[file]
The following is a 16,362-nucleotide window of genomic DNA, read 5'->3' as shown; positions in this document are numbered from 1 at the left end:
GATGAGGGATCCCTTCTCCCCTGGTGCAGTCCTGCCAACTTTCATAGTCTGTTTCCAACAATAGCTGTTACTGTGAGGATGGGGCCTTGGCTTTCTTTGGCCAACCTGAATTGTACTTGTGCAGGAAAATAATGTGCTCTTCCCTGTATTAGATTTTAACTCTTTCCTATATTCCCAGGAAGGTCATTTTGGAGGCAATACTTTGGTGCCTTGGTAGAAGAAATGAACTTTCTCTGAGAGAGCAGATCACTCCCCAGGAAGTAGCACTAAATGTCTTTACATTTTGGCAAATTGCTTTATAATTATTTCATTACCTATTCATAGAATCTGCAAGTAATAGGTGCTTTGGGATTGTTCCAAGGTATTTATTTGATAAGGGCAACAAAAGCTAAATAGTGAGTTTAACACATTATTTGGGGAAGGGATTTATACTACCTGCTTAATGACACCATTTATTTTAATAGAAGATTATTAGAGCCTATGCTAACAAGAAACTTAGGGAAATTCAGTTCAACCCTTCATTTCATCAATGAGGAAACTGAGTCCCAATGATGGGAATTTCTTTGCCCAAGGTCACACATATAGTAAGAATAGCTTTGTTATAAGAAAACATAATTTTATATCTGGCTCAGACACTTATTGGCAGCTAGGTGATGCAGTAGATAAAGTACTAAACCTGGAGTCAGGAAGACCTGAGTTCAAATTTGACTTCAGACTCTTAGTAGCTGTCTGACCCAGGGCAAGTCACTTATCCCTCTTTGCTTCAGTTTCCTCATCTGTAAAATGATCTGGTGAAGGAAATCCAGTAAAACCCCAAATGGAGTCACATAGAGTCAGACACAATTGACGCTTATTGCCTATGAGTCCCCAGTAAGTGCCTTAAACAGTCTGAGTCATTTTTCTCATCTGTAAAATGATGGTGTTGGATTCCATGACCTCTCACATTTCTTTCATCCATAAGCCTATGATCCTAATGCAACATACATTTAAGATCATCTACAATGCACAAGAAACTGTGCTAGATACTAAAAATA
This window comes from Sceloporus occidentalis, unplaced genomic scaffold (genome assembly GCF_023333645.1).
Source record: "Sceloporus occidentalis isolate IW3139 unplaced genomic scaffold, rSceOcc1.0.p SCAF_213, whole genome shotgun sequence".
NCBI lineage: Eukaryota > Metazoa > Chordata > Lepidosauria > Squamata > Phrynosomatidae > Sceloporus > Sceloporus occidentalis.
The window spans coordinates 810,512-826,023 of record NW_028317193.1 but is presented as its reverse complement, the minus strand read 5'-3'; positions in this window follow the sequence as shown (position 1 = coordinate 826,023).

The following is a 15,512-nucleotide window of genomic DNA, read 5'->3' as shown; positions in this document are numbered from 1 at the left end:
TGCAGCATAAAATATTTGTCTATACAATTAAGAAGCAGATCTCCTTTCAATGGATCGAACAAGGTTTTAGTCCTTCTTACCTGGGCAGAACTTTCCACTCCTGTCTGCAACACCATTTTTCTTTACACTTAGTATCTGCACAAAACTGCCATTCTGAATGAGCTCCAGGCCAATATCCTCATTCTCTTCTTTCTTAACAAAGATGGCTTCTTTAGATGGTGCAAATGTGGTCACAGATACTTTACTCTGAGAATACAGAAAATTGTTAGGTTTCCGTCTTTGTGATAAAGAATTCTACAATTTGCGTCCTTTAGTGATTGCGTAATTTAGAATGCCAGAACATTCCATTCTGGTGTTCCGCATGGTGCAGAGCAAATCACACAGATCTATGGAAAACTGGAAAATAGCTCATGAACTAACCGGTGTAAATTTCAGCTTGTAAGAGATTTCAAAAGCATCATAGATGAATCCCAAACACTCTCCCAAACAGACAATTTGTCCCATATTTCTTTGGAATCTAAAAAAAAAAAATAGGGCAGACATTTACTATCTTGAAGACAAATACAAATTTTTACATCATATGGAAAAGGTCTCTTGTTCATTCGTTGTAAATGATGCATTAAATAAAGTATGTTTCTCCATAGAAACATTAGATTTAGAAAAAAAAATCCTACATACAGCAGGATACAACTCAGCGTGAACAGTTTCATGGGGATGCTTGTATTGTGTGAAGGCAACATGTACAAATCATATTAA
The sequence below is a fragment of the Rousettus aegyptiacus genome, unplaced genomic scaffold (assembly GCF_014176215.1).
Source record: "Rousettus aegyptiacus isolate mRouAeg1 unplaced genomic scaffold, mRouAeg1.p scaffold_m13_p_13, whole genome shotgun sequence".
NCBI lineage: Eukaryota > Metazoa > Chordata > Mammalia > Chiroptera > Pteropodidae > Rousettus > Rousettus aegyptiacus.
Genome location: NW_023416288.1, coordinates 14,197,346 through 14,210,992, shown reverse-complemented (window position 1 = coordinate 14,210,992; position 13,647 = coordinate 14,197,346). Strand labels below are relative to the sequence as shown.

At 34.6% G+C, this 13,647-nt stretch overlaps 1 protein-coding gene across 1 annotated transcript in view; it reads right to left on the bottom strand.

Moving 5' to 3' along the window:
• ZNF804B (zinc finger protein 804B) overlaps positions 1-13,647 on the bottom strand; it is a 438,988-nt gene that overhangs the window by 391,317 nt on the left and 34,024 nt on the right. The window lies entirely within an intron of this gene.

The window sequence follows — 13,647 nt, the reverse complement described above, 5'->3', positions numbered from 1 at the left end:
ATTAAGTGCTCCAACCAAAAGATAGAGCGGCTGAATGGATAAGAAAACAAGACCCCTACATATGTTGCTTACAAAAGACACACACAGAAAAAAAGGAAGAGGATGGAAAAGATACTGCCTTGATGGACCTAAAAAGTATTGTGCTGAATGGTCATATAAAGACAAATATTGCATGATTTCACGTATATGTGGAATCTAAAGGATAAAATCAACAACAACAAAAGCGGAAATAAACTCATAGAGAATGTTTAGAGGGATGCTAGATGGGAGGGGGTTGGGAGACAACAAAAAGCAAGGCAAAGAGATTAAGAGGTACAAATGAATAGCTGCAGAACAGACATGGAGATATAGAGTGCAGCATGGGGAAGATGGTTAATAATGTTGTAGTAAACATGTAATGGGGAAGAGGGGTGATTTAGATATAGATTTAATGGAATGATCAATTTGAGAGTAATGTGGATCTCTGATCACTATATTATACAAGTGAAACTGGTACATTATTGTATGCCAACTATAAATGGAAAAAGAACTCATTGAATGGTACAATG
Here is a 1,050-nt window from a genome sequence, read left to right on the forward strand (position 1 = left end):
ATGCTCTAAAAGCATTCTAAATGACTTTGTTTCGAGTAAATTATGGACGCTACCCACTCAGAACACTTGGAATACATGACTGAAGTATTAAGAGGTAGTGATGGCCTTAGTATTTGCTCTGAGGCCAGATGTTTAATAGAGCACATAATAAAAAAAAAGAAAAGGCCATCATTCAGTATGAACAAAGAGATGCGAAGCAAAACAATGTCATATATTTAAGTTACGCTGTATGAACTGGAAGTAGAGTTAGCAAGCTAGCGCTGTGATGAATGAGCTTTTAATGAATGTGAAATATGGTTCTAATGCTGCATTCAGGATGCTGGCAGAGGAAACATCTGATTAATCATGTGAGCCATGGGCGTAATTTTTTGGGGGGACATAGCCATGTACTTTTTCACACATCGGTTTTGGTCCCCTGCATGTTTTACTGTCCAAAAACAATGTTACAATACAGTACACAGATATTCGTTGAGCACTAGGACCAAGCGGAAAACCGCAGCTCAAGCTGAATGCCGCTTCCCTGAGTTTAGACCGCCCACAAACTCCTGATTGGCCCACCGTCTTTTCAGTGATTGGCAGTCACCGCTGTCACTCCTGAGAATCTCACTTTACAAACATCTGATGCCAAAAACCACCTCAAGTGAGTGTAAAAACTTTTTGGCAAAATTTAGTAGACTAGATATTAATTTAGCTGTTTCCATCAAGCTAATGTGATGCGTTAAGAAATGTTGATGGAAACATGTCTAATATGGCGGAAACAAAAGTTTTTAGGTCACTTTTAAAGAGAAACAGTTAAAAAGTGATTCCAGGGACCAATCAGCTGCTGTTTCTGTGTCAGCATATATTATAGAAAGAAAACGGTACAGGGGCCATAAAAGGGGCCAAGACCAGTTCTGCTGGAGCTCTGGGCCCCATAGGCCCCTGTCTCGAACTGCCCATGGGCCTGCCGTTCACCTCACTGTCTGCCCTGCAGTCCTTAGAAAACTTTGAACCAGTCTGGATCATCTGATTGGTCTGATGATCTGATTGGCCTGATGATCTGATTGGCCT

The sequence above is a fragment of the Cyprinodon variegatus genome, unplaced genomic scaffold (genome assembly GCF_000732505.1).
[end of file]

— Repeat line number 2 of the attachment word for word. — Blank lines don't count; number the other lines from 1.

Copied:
GATGAGGGATCCCTTCTCCCCTGGTGCAGTCCTGCCAACTTTCATAGTCTGTTTCCAACAATAGCTGTTACTGTGAGGATGGGGCCTTGGCTTTCTTTGGCCAACCTGAATTGTACTTGTGCAGGAAAATAATGTGCTCTTCCCTGTATTAGATTTTAACTCTTTCCTATATTCCCAGGAAGGTCATTTTGGAGGCAATACTTTGGTGCCTTGGTAGAAGAAATGAACTTTCTCTGAGAGAGCAGATCACTCCCCAGGAAGTAGCACTAAATGTCTTTACATTTTGGCAAATTGCTTTATAATTATTTCATTACCTATTCATAGAATCTGCAAGTAATAGGTGCTTTGGGATTGTTCCAAGGTATTTATTTGATAAGGGCAACAAAAGCTAAATAGTGAGTTTAACACATTATTTGGGGAAGGGATTTATACTACCTGCTTAATGACACCATTTATTTTAATAGAAGATTATTAGAGCCTATGCTAACAAGAAACTTAGGGAAATTCAGTTCAACCCTTCATTTCATCAATGAGGAAACTGAGTCCCAATGATGGGAATTTCTTTGCCCAAGGTCACACATATAGTAAGAATAGCTTTGTTATAAGAAAACATAATTTTATATCTGGCTCAGACACTTATTGGCAGCTAGGTGATGCAGTAGATAAAGTACTAAACCTGGAGTCAGGAAGACCTGAGTTCAAATTTGACTTCAGACTCTTAGTAGCTGTCTGACCCAGGGCAAGTCACTTATCCCTCTTTGCTTCAGTTTCCTCATCTGTAAAATGATCTGGTGAAGGAAATCCAGTAAAACCCCAAATGGAGTCACATAGAGTCAGACACAATTGACGCTTATTGCCTATGAGTCCCCAGTAAGTGCCTTAAACAGTCTGAGTCATTTTTCTCATCTGTAAAATGATGGTGTTGGATTCCATGACCTCTCACATTTCTTTCATCCATAAGCCTATGATCCTAATGCAACATACATTTAAGATCATCTACAATGCACAAGAAACTGTGCTAGATACTAAAAATA